Thursday, August 20, 2009

SpringSource Enterprise Java Cloud Foundry mixes best of open source with PaaS for application lifecycle efficiency

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S
pringSource made headlines last week when VMware scooped up the Java infrastructure and management firm for $420 million in a move to breed easier cloud migration. Now, the spotlight is on the San Mateo, Calif. company once again as it leverages one of its own recent cloud industry acquisitions.

On Wednesday, SpringSource rolled out a beta of Cloud Foundry, an enterprise Java cloud offering that lets developers deploy and manage Spring, Grails and Java applications in a public cloud environment.

SpringSource is essentially offering a self-service, pay-as-you-go, public cloud deployment platform on which to build, run and manage the entire Java Web application lifecycle. Nice! Cloud Foundry promises to launch and automatically scale Java Web applications in the cloud with a few clicks of a mouse.

This is the clear path for open source and Java developers to the cloud. Microsoft will have its hands full just keeping the .NET developers and operators on the farm, so to speak.

The ability to develop Java applications in the cloud quickly with quality only further eases the deployment of Java applications into cloud containers, either internal, external or both. This must be VMware's thinking ... get the developers on board, and the operators will follow. It's worked before. Only this time it's the virtualized container that's the target -- the cloud OS, rather than the platform OS. And it's the cloud container that now benefits from the tools-to-target synergy.

This also makes moot the rip and replace argument against changing from installed platforms (like Windows). When you're moving the runtime up into a cloud, you don't care what the underlying platform is. You want to be able to develop well, and then get your operations requirements met on on performance, security and cost.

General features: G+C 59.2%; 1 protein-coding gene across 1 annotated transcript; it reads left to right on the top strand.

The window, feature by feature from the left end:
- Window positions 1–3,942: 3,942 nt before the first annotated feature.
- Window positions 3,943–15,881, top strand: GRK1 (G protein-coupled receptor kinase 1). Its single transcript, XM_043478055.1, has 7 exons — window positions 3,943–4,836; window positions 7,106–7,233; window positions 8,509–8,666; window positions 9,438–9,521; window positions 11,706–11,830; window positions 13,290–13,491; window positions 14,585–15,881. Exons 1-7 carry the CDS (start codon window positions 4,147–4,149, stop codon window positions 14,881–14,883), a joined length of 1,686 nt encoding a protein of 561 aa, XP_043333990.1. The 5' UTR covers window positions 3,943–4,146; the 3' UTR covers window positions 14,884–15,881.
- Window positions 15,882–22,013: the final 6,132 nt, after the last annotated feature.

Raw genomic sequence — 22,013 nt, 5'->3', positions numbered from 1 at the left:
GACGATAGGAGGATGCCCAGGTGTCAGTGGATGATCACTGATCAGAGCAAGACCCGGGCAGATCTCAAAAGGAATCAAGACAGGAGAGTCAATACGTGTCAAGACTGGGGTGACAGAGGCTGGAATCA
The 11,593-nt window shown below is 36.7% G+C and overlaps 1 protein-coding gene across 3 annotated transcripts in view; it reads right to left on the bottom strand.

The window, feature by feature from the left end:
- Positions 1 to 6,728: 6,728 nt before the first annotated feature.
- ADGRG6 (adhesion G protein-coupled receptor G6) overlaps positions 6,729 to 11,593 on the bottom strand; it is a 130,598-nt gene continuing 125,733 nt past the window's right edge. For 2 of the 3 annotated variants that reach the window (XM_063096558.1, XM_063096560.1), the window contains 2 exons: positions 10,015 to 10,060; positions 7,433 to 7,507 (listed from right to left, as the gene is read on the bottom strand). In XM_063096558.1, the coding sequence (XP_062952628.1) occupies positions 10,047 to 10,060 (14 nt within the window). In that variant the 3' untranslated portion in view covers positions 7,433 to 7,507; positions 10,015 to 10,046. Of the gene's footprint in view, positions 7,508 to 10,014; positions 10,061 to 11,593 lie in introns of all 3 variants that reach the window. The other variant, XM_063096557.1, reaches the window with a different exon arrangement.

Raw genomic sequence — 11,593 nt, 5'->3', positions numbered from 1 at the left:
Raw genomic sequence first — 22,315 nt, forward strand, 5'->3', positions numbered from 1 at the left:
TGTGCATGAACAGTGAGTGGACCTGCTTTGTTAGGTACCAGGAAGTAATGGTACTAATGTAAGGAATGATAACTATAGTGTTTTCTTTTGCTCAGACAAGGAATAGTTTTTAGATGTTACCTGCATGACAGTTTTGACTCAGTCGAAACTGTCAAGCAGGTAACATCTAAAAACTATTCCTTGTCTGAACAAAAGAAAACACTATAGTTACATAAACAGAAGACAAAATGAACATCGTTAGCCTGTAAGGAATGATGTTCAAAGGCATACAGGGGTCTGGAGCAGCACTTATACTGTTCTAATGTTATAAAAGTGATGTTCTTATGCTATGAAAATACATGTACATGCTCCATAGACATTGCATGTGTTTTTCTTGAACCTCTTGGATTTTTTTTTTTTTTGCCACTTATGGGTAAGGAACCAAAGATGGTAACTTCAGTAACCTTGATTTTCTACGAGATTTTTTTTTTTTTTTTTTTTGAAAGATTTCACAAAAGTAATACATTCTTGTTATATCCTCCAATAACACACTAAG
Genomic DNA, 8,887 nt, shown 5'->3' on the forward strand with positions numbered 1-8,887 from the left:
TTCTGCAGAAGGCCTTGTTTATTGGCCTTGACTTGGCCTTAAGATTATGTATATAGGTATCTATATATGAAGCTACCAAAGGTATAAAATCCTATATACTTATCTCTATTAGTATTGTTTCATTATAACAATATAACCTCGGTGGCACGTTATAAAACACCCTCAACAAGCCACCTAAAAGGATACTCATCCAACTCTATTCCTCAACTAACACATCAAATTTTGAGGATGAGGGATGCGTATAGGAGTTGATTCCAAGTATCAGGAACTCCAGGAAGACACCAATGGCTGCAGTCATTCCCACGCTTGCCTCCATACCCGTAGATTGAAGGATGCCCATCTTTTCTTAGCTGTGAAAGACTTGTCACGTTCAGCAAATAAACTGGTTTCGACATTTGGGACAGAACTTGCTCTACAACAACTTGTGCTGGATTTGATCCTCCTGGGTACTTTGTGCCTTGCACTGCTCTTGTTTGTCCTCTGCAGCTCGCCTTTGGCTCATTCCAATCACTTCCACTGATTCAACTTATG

Because these are Java applications, this will appeal to the mission-critical apps set along those requirements. When enterprise CIOs begin to gain the insights into IT financial management of their traditional development and deployment strategies -- and then compare and constrast to these cloud lifecycle methods and costs -- the worm then turns.

The vision we're seeing from VMware and others speaks to dramatically cutting the total and ongoing cost of IT when the full development and deployment equation is factored. It's about Moore's Law moving off of the silicon and up and into the clouds.

Rod Johnson, CEO of SpringSource, is bragging about the benefits of Cloud Foundry:
“Unlike competitive offerings, our cloud service does not come with compromises; companies can deploy full-feature Java Web applications, built using SpringSource tools. C-level technology executives can seamlessly add cloud computing as a strategic option as part of their development roadmap.”

SpringSource is once again demonstrating the power of open source in the cloud by adding another piece of the “Java in the cloud” puzzle. Cloud Foundry plays off the strength of SpringSource core technologies. But SpringSource is also leveraging technologies from other developers to flesh out the big picture.

For example, SpringSource will rely on Hyperic CloudStatus to gain cloud health monitoring data. SpringSource will also tap Hyperic HQ-powered functionality to offer insights into application performance and service levels. Hyperic HQ works with Cloud Foundry’s technology to automatically scale cloud deployments by understanding how applications are working and interacting with other IT resources.

The VMware Connection

Of course, SpringSource holds several pieces of the “Java in the cloud” puzzle internally. Beyond Cloud Foundry, there's SpringSource’s tc Server. Based on Apache Tomcat, it provides a lightweight container for deploying Java Web applications in the cloud. SpringSource is also ramping up quickly to make its Tool Suite available within the next 90 days. The Tool Suite will offer direct deployment of Java applications—through Cloud Foundry—into the public cloud.

How does this fit into VMware? SpringSource plans to bring Cloud Foundry's capabilities to VMware's vCloud service provider partners and internal VMware vSphere environments to offer infrastructure choice, deployment flexibility and enterprise services.

SpringSource will offer the same capabilities to Amazon Web Services, and plans to enrich Cloud Foundry’s capabilities with enhanced cloud management features and new services in the coming months.

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BriefingsDirect contributor Jennifer LeClaire provided editorial assistance and research on this post. She can be reached here and here.